So, who wants a Chromebook? (I don't)

So, who wants a Chromebook? (I don't)

Summary: So, Google has finally unveiled the devices that will run its Chrome OS - they'll be collectively known as Chromebooks.So, who wants one? One thing's for sure, I don't.

TOPICS: Google

So, Google has finally unveiled the devices that will run its Chrome OS - they'll be collectively known as Chromebooks.

So, who wants one? One thing's for sure, I don't.

Here's a video that'll bring you up to speed on the Chromebook idea.

Chromebooks will go on sale in the US, UK, France, Germany, the Netherlands, Spain, and Italy June 15th.

There are two Chromebooks:

Samsung Chromebook

  • Screen: 12.1-inch, 1280-by-800 resolution
  • Processor: Intel Atom dual-core
  • Weight: 3.26 pounds
  • Battery life: 8.5 hours
  • 2 x USB 2.0
  • 4-in-1 memory card slot
  • Mini-VGA port
  • Webcam
  • Price: $429 Wi-Fi | $499 3G

Acer Chromebook

  • Screen: 11.6-inch, 1280-by-800 resolution
  • Processor: Intel Atom dual-core
  • Weight: 2.95 pounds
  • Battery life: 6 hours
  • 2 x USB 2.0
  • 4-in-1 memory card slot
  • HDMI port
  • Webcam
  • Price: Starting at $349

Buy a 3G device and you get 100MB of 3G data transfer per month for 2-years. Beyond that you can pay $9.99 for a day pass, 1GB for $20 a month or 3GB for $35 a month.

For those interested, there's also a rental agreement with a month-to-month pricing arrangement. Businesses pay $28 per unit per month, schools $20. This fee covers hardware, software, support, warranty, unit replacement and hardware upgrades.

OK, when Google announced the Chrome OS, I was pretty jazzed by the idea, but I've now cooled off on it. Why? Well, first off, a lot has changed. Specifically, tablets have landed and made a big impact, effectively taking the shine off PCs, notebooks and netbooks.

What else? Well, when I look at these Chromebooks, all I really see are a neutered notebook/netbook hybrid device with limited local storage running a cut-down, basic OS. For basic interaction with Google services and surfing the web then, yeah, sure, it'll work, but I can do that with any netbook, notebook or tablet.

Bottom line, it's not a consumer device because folks can certainly spend heir money better. But what about schools and enterprise?

The biggest advantage offered by the the Chromebook is cloud storage of data. Lose or break the device (something that tends to happen a lot to enterprise and school hardware) and you've down the device, which Google will replace. That's compelling. But unless you can find a way to do everything that people will want to do on the Chromebook, there will have to be an overlap with existing hardware. In other words, this device won't replace netbooks and notebooks in general, and as far as I see doesn't any immediate threat to Windows.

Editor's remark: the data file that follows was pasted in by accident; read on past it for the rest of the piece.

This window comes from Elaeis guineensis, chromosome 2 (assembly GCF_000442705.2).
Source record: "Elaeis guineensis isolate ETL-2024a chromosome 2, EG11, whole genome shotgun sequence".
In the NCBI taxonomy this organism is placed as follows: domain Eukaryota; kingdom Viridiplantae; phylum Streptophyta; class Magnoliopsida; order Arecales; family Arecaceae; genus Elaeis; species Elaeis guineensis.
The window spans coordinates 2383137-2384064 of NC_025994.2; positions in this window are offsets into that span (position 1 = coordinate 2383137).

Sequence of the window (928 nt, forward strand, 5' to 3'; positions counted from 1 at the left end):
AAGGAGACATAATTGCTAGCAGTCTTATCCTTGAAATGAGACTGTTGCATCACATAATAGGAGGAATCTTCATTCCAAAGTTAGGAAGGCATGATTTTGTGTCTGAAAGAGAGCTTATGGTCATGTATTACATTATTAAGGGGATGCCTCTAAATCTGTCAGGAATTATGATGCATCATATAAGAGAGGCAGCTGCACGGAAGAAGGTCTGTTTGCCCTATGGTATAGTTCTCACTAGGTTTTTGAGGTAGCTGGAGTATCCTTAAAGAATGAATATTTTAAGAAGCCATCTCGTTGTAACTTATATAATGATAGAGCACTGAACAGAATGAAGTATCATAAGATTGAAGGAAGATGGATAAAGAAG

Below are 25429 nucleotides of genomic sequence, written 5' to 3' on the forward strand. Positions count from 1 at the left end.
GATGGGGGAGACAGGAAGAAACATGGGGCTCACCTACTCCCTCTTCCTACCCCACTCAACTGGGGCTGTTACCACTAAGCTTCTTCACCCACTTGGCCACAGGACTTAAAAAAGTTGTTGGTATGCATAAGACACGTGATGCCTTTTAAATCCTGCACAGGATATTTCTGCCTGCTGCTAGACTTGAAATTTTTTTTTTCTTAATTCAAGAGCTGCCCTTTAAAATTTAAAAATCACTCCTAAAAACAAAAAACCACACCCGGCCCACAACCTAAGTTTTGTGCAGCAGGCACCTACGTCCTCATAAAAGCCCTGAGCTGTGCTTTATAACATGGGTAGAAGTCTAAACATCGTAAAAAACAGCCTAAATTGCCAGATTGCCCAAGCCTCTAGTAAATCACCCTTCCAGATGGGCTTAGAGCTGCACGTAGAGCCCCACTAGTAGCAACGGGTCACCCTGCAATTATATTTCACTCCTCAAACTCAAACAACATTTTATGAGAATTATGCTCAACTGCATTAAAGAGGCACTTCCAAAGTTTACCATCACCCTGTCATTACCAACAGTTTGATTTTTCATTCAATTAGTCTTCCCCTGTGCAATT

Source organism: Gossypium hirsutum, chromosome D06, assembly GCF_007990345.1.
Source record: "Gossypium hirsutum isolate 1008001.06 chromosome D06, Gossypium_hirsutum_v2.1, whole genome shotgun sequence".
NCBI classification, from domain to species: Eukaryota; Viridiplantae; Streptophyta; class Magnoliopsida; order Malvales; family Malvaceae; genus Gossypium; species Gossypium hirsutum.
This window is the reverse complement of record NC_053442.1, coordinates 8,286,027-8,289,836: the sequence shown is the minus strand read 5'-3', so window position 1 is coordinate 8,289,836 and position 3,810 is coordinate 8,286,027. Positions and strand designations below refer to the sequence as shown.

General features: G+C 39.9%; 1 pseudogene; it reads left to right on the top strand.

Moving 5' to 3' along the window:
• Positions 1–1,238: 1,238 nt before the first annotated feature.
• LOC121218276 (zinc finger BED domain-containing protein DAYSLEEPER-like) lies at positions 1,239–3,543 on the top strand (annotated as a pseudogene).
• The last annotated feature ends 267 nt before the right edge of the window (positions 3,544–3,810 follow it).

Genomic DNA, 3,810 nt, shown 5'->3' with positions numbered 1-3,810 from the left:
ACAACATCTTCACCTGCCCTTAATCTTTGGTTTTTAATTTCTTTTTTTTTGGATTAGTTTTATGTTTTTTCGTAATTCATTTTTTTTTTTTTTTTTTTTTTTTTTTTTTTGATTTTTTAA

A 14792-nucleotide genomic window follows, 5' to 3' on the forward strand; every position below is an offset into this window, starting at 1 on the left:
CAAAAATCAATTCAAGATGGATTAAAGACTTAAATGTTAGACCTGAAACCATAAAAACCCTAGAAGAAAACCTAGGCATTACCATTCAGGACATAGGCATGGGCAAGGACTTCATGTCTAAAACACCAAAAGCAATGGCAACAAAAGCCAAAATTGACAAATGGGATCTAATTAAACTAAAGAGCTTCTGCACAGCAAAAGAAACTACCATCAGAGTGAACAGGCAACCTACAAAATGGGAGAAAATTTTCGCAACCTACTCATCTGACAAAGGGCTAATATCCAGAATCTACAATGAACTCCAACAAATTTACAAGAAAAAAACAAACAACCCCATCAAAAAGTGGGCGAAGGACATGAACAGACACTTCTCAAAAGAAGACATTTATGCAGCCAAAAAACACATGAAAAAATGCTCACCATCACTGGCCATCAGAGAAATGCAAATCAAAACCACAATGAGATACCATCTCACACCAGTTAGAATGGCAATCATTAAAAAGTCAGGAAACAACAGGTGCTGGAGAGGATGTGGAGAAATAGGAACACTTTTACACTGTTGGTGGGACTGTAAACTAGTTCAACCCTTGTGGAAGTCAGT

So, who's interested in a Chromebook?

For more information hop over to the Google Chromebook site.

Topic: Google

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  • RE: So, who wants a Chromebook? (I don't)

    Hell, at those prices, just drop your cash on an actual note/netbook.
    • RE: So, who wants a Chromebook? (I don't)

      @Aerowind Err, if it's got two years of data service then the price isn't so bad. I imagine the price of the hardware will fall over time anyway.

      I don't know, it seems intriguing at least. There are a lot of web apps, more everyday. I do like the idea of a machine that needs NO looking after. Sure, it is a bit like the first iMac (What! No floppy drive?!) but we got over that, so here's a system with no local storage (in a conventional sense). Yeah, it's still a bit shocking. But maybe we'll get over it.
      • Still, it is old Larry Ellison's thin client network computer from 1996

      • RE: So, who wants a Chromebook? (I don't)

        @jeremychappell The 100MB is pretty worthless when the netbook is worthless offline. It will rip through that pretty darn quick. My phone uses way more than that, and I don't even do that much stuff on 3G.

        And the prices for the other data plans aren't much better than if I bought 3G/4G service for a regular laptop or tethering plan.

        You are paying the same for much less computer at this price point.
      • RE: So, who wants a Chromebook? (I don't)

        @jeremychappell 100 mb is like one or two youtube videos.. that's nothing. i mean..cmon..does not make financial sense, some google fanboys might want to buy one. future is in the cloud...but right now, it's still hybrid.
      • RE: So, who wants a Chromebook? (I don't)

        @gunn13 I'd not converted that in ?'s. Ouch! I pay ?15 a month for 10GB, 3GB would be half that (?7.50). In $'s that's $23 a month falling to $11.50.

        So yeah, that's not great.

        If they are going to compete like this in the UK, they'll probably need far lower pricing.

        @denisrs Yeah, but Larry's Network Computer never actually had many applications, and none that were in widespread use. I agree this IS the same concept, but there are applications, and they are widely used.
      • RE: So, who wants a Chromebook? (I don't)